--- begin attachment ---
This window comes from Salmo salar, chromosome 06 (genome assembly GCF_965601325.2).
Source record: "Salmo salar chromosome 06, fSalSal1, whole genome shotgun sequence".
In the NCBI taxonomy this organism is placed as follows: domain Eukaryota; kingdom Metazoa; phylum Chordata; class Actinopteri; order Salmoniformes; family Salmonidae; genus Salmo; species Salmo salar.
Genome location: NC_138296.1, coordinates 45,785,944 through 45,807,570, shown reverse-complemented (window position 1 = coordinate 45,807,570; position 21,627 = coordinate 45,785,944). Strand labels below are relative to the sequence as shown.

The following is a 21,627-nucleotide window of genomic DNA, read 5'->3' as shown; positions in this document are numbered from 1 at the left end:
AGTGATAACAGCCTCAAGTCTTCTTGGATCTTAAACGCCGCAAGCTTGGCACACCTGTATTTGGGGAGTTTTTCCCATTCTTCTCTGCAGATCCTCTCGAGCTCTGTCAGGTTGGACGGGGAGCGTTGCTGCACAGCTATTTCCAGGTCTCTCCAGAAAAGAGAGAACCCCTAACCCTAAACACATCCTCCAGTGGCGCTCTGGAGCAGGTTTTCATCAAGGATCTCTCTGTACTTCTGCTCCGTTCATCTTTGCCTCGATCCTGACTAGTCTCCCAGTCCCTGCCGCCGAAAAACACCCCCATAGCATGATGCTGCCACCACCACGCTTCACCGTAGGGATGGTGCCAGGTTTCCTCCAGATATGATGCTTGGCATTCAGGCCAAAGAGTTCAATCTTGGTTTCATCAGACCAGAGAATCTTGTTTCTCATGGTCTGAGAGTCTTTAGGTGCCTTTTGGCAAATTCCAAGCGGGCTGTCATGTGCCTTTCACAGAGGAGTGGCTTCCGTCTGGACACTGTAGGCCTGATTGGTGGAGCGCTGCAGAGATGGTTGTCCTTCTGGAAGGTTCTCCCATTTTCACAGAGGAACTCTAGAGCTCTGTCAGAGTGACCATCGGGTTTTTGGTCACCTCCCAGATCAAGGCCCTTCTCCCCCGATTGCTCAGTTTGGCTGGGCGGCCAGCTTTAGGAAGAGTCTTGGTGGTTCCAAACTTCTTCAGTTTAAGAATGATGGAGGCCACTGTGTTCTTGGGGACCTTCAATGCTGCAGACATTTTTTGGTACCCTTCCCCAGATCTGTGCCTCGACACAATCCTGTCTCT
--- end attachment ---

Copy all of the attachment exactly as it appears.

This window comes from Salmo salar, chromosome 06 (genome assembly GCF_965601325.2).
Source record: "Salmo salar chromosome 06, fSalSal1, whole genome shotgun sequence".
In the NCBI taxonomy this organism is placed as follows: domain Eukaryota; kingdom Metazoa; phylum Chordata; class Actinopteri; order Salmoniformes; family Salmonidae; genus Salmo; species Salmo salar.
Genome location: NC_138296.1, coordinates 45,785,944 through 45,807,570, shown reverse-complemented (window position 1 = coordinate 45,807,570; position 21,627 = coordinate 45,785,944). Strand labels below are relative to the sequence as shown.

The following is a 21,627-nucleotide window of genomic DNA, read 5'->3' as shown; positions in this document are numbered from 1 at the left end:
AGTGATAACAGCCTCAAGTCTTCTTGGATCTTAAACGCCGCAAGCTTGGCACACCTGTATTTGGGGAGTTTTTCCCATTCTTCTCTGCAGATCCTCTCGAGCTCTGTCAGGTTGGACGGGGAGCGTTGCTGCACAGCTATTTCCAGGTCTCTCCAGAAAAGAGAGAACCCCTAACCCTAAACACATCCTCCAGTGGCGCTCTGGAGCAGGTTTTCATCAAGGATCTCTCTGTACTTCTGCTCCGTTCATCTTTGCCTCGATCCTGACTAGTCTCCCAGTCCCTGCCGCCGAAAAACACCCCCATAGCATGATGCTGCCACCACCACGCTTCACCGTAGGGATGGTGCCAGGTTTCCTCCAGATATGATGCTTGGCATTCAGGCCAAAGAGTTCAATCTTGGTTTCATCAGACCAGAGAATCTTGTTTCTCATGGTCTGAGAGTCTTTAGGTGCCTTTTGGCAAATTCCAAGCGGGCTGTCATGTGCCTTTCACAGAGGAGTGGCTTCCGTCTGGACACTGTAGGCCTGATTGGTGGAGCGCTGCAGAGATGGTTGTCCTTCTGGAAGGTTCTCCCATTTTCACAGAGGAACTCTAGAGCTCTGTCAGAGTGACCATCGGGTTTTTGGTCACCTCCCAGATCAAGGCCCTTCTCCCCCGATTGCTCAGTTTGGCTGGGCGGCCAGCTTTAGGAAGAGTCTTGGTGGTTCCAAACTTCTTCAGTTTAAGAATGATGGAGGCCACTGTGTTCTTGGGGACCTTCAATGCTGCAGACATTTTTTGGTACCCTTCCCCAGATCTGTGCCTCGACACAATCCTGTCTCT